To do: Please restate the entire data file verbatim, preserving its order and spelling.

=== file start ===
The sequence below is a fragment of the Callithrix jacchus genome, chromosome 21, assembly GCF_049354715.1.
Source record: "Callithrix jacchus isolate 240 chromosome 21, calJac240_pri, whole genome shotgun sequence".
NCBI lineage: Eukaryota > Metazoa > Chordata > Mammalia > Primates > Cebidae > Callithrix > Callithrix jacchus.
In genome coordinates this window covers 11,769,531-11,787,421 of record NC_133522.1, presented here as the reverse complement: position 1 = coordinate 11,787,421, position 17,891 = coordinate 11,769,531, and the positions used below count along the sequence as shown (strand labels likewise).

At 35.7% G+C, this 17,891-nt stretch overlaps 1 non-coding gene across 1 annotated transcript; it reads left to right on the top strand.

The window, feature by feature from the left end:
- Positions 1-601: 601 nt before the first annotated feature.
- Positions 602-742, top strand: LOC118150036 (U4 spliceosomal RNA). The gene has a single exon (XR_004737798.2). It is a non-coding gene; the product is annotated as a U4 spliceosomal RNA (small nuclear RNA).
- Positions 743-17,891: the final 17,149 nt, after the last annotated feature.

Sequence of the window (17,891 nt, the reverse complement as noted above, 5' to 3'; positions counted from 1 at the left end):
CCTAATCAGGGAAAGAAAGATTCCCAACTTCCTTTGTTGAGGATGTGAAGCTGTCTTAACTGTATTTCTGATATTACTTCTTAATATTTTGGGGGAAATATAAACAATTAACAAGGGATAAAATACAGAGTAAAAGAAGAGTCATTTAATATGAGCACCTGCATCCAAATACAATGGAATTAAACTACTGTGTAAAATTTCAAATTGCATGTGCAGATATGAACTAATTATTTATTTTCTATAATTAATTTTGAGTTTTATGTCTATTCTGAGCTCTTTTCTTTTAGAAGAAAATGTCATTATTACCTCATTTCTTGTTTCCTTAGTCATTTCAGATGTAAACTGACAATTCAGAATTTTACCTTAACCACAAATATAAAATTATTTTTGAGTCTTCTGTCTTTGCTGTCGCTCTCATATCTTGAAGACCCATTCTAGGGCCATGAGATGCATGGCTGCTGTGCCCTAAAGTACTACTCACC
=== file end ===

The sequence below is a fragment of the Callithrix jacchus genome, chromosome 21, assembly GCF_049354715.1.
Source record: "Callithrix jacchus isolate 240 chromosome 21, calJac240_pri, whole genome shotgun sequence".
NCBI lineage: Eukaryota > Metazoa > Chordata > Mammalia > Primates > Cebidae > Callithrix > Callithrix jacchus.
In genome coordinates this window covers 11,769,531-11,787,421 of record NC_133522.1, presented here as the reverse complement: position 1 = coordinate 11,787,421, position 17,891 = coordinate 11,769,531, and the positions used below count along the sequence as shown (strand labels likewise).

At 35.7% G+C, this 17,891-nt stretch overlaps 1 non-coding gene across 1 annotated transcript; it reads left to right on the top strand.

The window, feature by feature from the left end:
- Positions 1-601: 601 nt before the first annotated feature.
- Positions 602-742, top strand: LOC118150036 (U4 spliceosomal RNA). The gene has a single exon (XR_004737798.2). It is a non-coding gene; the product is annotated as a U4 spliceosomal RNA (small nuclear RNA).
- Positions 743-17,891: the final 17,149 nt, after the last annotated feature.

Sequence of the window (17,891 nt, the reverse complement as noted above, 5' to 3'; positions counted from 1 at the left end):
CCTAATCAGGGAAAGAAAGATTCCCAACTTCCTTTGTTGAGGATGTGAAGCTGTCTTAACTGTATTTCTGATATTACTTCTTAATATTTTGGGGGAAATATAAACAATTAACAAGGGATAAAATACAGAGTAAAAGAAGAGTCATTTAATATGAGCACCTGCATCCAAATACAATGGAATTAAACTACTGTGTAAAATTTCAAATTGCATGTGCAGATATGAACTAATTATTTATTTTCTATAATTAATTTTGAGTTTTATGTCTATTCTGAGCTCTTTTCTTTTAGAAGAAAATGTCATTATTACCTCATTTCTTGTTTCCTTAGTCATTTCAGATGTAAACTGACAATTCAGAATTTTACCTTAACCACAAATATAAAATTATTTTTGAGTCTTCTGTCTTTGCTGTCGCTCTCATATCTTGAAGACCCATTCTAGGGCCATGAGATGCATGGCTGCTGTGCCCTAAAGTACTACTCACC